Paris architecture

paris architecture

CITY PAGE: Architecture of Paris


The architectural history of Paris can be divided into four time periods:

Roman, Medieval, Renaissance, and Classical.  The Roman period of

architecture was symmetrical and organized.  Most Roman buildings were made

of concrete, which simulated limestone.  Roman architecture almost always had

columns that gave its buildings a majestic, dominating feeling.  The Medieval

period of architecture was very different from the Roman period.  Buildings

were erected haphazardly and streets were narrow and unplanned.  It was a

period of regression that was followed by the Renaissance.  The Renaissance

style in Paris was inspired by the Italian Renaissance.  The architecture of

the Renaissance was symmetrical and proportional, much like Roman

architecture.  During the Renaissance period Paris imitated the architecture

Paris began as a Roman city called Lutetia.  It was established on what is

Roman building utilized arches and vaults.  Columns were no longer needed to

support the roofs of buildings but were still used to create a sense of

strength and grandeur.  The Roman cities were grids with many public spaces.


During the medieval period Paris became cluttered, disorganized and

claustrophobic.  This chaos was the result of "organic growth."  There was no

layout plan for the city and people simply erected buildings where they

wished.  Paris was maze-like, with narrow, curving, unplanned streets.

During the architectural period of the medieval city, two types of buildings

emerged: the gabled house and the hфtel.  Most Parisians lived in gabled

houses.  Their facades were built and designed by carpenters.  Artisans of

lesser skill completed the work on the timber frame.  The gabled houses were

simple but not devoid of ornamentation.  The variety in the woodwork around

the door frames and the first-floor ceilings gave each house a unique

quality, even though they were practically identical in shape and layout.  In

At the end of the fifteenth century Paris began to be influenced by the

architecture of the Italian Renaissance.  It was not until the early

sixteenth century, behind Italy by a hundred years, that Paris began to adopt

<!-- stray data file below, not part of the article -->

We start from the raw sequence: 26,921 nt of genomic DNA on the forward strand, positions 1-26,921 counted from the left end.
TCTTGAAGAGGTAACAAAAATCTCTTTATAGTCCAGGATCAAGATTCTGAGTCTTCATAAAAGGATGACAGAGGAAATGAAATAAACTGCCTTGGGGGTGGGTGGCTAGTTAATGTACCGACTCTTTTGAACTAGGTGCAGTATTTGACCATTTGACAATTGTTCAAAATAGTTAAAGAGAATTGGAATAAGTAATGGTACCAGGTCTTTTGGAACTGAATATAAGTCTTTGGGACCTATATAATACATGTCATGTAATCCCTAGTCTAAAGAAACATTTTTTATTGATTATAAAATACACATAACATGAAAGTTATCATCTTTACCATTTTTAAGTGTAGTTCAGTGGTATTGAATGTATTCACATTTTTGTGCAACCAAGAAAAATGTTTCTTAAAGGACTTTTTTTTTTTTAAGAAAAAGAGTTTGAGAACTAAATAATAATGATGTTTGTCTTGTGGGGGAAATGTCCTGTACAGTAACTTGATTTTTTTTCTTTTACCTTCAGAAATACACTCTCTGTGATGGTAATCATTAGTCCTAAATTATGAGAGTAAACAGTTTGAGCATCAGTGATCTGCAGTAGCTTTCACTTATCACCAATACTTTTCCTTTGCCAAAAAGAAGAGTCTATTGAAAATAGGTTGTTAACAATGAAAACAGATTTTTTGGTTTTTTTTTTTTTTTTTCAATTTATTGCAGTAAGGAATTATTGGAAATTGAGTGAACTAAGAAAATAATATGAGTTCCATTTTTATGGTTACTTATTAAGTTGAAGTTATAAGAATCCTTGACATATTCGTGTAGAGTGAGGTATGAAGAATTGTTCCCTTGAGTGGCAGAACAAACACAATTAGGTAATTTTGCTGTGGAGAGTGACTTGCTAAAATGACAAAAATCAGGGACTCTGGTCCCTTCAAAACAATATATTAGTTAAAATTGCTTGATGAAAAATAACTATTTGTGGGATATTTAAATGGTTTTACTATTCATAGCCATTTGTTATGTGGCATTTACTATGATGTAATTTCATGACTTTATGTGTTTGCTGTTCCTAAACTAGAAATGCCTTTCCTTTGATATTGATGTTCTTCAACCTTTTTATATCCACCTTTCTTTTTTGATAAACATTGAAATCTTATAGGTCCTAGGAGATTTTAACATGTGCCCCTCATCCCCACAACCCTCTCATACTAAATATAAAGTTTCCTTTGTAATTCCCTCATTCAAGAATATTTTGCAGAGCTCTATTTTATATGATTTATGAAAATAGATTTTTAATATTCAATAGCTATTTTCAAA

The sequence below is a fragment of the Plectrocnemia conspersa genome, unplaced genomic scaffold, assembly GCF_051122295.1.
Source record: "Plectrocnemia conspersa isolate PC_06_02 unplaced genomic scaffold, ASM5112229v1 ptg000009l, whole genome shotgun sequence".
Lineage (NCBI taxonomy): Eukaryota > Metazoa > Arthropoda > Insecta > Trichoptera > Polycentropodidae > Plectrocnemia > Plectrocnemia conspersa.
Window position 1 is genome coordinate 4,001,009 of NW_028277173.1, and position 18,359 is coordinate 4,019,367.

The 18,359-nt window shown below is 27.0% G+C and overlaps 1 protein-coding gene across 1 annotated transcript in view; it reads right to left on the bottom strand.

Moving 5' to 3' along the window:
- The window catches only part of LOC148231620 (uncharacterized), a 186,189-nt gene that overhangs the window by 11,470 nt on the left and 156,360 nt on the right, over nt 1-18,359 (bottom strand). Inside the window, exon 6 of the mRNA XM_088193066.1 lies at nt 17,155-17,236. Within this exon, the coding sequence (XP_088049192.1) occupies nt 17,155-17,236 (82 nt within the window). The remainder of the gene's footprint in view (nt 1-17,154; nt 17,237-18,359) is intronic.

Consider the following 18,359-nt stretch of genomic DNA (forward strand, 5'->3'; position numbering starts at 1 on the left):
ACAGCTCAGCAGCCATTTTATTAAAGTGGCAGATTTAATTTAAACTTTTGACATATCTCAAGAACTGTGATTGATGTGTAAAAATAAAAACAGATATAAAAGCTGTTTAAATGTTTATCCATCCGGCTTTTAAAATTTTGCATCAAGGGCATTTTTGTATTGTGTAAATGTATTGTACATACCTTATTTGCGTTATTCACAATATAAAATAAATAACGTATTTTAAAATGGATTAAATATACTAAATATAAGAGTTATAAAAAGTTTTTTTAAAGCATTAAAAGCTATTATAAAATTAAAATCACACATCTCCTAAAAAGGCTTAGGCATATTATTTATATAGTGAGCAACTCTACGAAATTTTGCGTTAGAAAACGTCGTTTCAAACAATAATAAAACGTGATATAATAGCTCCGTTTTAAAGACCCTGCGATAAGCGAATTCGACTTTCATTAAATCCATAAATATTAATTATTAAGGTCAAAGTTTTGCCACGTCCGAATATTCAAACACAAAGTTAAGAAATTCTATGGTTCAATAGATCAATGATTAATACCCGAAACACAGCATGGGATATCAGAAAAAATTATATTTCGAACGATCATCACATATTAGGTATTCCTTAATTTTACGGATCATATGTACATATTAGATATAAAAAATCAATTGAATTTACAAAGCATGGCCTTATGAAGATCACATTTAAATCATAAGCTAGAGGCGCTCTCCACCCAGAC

the Renaissance style of architecture wholesale.  The Renaissance city had

deliberate planning and a predetermined layout.  Following this trend, Paris

started to become more organized and coherent.  Because of their complexity,

these plans required architects, who therefore became a larger part of city


One of the first important Renaissance projects

was the reconstruction of the

Pont de Notre Dame, the bridge that connected the Ile de la Citй to the Left

Bank of the Seine.  The new bridge embodied many of the cardinal

characteristics of the period: it was very wide, with orderly houses on

either side, and it created a feeling of space and regularity.

The Renaissance style of architecture was advanced primarily by the patronage

of Franзois Ier (1515-1547).  He commissioned Italian architects to aid in

the revival of Paris.  The most important architect he hired was Sebastiano

Serlio (1475-1554), who designed the Grand Ferrare at Fontainbleau from

1544-1546.  The two most important aspects of Serlio’s buildings were

symmetry and proportion.

Parisian architecture didn’t just imitate Italian architecture during the

Renaissance period, it also began to develop its own style.  Under the

influence of Henry IV (1589-1610), three piazzi were built: the Place

The Renaissance was followed by a period of French classicism that continued

to fashion Paris until the twentieth century.


In the early 1600s, Paris still had not developed its own style of

architecture.  Parisian architecture still embodied the classical style of

the Ancient world and of the Italian Renaissance style.  Parisian

architecture began to evolve its own style when uniqueness and grace were

added to the regularity and proportion of the Ancient and Renaissance styles.

This was the birth of French classicism, a balance between tradition and

novelty, that the country could call its own.  As French classicism

flourished, interest in Italian architecture and architects declined.  The

Crown, especially Louis XIV (1643-1715), was enthusiastic about the

architectural innovations that were taking place in Paris and used its

patronage to encourage classicism.  Classical buildings were made with top

quality materials, were symmetrical and proportional, and had many of the

same regal and imposing qualities as Roman and Renaissance buildings.

The architecture of Paris maintained a balance between continuity and

variety.  Variety was provided by the unique visions of architects and their

patrons.  Continuity was achieved through adherence to prescribed theories

and concepts taught at the Acadйmie Royale d’Architecture.

The Acadйmie Royale d’Architecture was founded in 1671.  It helped with the

continuing expansion of the architectural profession by providing classes for

students interested in the field.  As a result of the success of the

Acadйmie, all the major buildings in Paris were now completely designed by

Category: Architecture

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